EYES: First check the victim for contact lenses and remove if present. Flush victim's eyes with water or normal saline solution for 20 to 30 minutes while simultaneously calling a hospital or poison control center. Do not put any ointments, oils, or medication in the victim's eyes without specific instructions from a physician. IMMEDIATELY transport the victim after flushing eyes to a hospital even if no symptoms (such as redness or irritation) develop.

SKIN: IMMEDIATELY flood affected skin with water while removing and isolating all contaminated clothing. Gently wash all affected skin areas thoroughly with soap and water. If symptoms such as redness or irritation develop, IMMEDIATELY call a physician and be prepared to transport the victim to a hospital for treatment.

INHALATION: IMMEDIATELY leave the contaminated area; take deep breaths of fresh air. If symptoms (such as wheezing, coughing, shortness of breath, or burning in the mouth, throat, or chest) develop, call a physician and be prepared to transport the victim to a hospital. Provide proper respiratory protection to rescuers entering an unknown atmosphere. Whenever possible, Self-Contained Breathing Apparatus (SCBA) should be used; if not available, use a level of protection greater than or equal to that advised under Protective Clothing.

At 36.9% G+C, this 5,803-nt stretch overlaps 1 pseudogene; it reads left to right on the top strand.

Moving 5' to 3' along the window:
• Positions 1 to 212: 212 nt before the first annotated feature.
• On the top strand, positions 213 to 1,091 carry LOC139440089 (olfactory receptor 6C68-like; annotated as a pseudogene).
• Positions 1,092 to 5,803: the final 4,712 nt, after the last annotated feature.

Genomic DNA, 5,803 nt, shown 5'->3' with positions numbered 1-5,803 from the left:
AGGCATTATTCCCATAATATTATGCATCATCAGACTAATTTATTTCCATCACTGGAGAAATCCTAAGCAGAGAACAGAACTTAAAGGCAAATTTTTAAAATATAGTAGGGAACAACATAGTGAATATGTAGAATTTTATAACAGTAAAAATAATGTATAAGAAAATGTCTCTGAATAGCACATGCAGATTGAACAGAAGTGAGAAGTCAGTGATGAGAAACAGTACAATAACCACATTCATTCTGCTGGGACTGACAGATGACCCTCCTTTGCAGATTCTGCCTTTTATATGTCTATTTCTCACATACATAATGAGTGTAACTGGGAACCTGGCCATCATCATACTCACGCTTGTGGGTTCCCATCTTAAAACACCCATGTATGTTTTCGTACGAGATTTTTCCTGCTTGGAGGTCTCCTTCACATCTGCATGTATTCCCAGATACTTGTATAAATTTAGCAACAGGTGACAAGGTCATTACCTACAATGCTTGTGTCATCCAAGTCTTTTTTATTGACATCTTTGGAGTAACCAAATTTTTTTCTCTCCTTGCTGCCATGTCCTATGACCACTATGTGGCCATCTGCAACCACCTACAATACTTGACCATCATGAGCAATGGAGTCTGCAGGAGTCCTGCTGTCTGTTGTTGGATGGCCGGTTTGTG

INGESTION: If the victim is conscious and not convulsing, give 1 or 2 glasses of water to dilute the chemical and IMMEDIATELY call a hospital or poison control center. Be prepared to transport the victim to a hospital if advised by a physician. If the victim is convulsing or unconscious, do not give anything by mouth, ensure that the victim's airway is open and lay the victim on his/her side with the head lower than the body. DO NOT INDUCE VOMITING. IMMEDIATELY transport the victim to a hospital. (NTP, 1992)

Physical Properties